Design Tips

Engineered vs Solid Hardwood Flooring – What to know

Posted on December 31, 2014 by The Wood Floor Company

The question of engineered vs solid hardwood flooring is one of the most common questions we get from customers embarking on a project.

While we revel at the natural antiquity of a solid wood floor, there are benefits to both types of flooring. Designer brands like Garrison, DuChateau, and Provenza supply us with some of the most gorgeous and durable engineered options on the market. If customization is something you’re passionate about, consider a custom finished solid hardwood floor by The Wood Floor Company. We play with tons of custom ideas in our warehouse, while our showroom features endless options for both styles of wood flooring.

solid hardwood flooring

Solid Hardwood Floor – naturally gorgeous!

 

 

engineered floor

Beautiful engineered floor by Provenza

Custom Refinish by The Wood Floor Company

Custom Refinish by The Wood Floor Company

Engineered vs Solid Hardwood Flooring – The Pros and Cons

1. Refinishing

Solid wood floors are typically thicker, meaning you can get a few more refinishes out of the planks before the tongue-and-grooves lose their fit.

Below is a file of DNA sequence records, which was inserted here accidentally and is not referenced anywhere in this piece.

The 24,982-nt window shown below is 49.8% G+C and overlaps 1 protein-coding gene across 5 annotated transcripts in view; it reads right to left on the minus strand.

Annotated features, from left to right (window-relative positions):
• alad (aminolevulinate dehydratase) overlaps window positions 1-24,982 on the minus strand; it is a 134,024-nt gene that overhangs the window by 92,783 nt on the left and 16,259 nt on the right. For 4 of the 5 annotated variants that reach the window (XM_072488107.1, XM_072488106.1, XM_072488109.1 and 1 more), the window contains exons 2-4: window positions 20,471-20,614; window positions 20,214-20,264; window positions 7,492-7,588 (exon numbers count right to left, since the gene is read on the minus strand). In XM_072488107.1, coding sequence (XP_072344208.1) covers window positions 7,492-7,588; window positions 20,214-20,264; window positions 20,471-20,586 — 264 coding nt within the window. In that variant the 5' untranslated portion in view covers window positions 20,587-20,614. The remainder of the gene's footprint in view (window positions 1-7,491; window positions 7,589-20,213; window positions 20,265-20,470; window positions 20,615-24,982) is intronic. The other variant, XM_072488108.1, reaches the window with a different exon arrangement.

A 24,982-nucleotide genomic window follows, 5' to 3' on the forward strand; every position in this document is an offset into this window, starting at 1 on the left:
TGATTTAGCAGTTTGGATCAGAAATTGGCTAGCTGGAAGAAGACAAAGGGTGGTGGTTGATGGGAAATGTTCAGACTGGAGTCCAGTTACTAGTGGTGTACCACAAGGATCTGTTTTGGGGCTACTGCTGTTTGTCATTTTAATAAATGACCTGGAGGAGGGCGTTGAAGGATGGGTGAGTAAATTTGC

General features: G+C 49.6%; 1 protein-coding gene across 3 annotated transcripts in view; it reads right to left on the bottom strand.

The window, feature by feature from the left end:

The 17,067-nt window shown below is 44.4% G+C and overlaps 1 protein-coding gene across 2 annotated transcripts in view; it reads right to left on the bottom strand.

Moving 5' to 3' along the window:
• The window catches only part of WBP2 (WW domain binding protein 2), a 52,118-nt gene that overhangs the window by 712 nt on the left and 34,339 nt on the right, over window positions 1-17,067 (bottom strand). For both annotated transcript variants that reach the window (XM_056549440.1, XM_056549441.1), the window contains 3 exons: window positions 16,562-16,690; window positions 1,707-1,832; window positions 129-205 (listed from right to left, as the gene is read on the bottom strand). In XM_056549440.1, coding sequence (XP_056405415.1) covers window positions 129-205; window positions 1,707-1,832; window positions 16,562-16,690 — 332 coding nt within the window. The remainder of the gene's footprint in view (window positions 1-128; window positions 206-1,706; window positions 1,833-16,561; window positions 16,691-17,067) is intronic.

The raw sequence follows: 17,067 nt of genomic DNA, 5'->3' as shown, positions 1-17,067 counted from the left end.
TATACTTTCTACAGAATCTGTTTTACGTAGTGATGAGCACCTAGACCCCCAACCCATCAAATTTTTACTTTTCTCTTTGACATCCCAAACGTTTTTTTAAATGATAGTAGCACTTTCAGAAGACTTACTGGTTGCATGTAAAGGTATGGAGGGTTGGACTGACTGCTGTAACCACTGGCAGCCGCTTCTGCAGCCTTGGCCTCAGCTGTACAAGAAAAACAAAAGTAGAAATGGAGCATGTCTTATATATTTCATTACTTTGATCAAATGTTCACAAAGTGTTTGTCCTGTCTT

2. Customization

Solid wood presents more options for custom finishes as well as mixed widths and lengths. Most engineered flooring comes prefinished. While mixed widths and lengths and widths are available, it can be difficult to narrow down your preference in the specimen and color of your choice.

3. Moisture Control

Engineered wood is more resistant to humidity and cupping due to its multiple-layer construction. Solid wood floors require year round humidity to stay between 45-65%. Solid wood flooring is not recommended for bathrooms, but is still possible in basements with proper moisture testing.

4. Longevity

Solid wood floors can last for decades, in some older homes they have been known to last even longer! Because the plank is solid, this type of hardwood floor can withstand more stress and wear than an engineered floor. Both solid and engineered floors have excellent resale value. We like to think that solid floors are for the purist – someone who wants to long term value for their investment.

This list brushes the surface of choosing engineered vs solid hardwood flooring, but there is truly no right or wrong choice. Our design associates are here to help answer any and all questions.

Some helpful links:

http://www.realtor.com/advice/choose-your-flooring-solid-wood-vs-engineered-wood/

http://www.nwfa.org/Retailer%20Guide0913.pdf

 

Cheers to a most Happy New Year!

 

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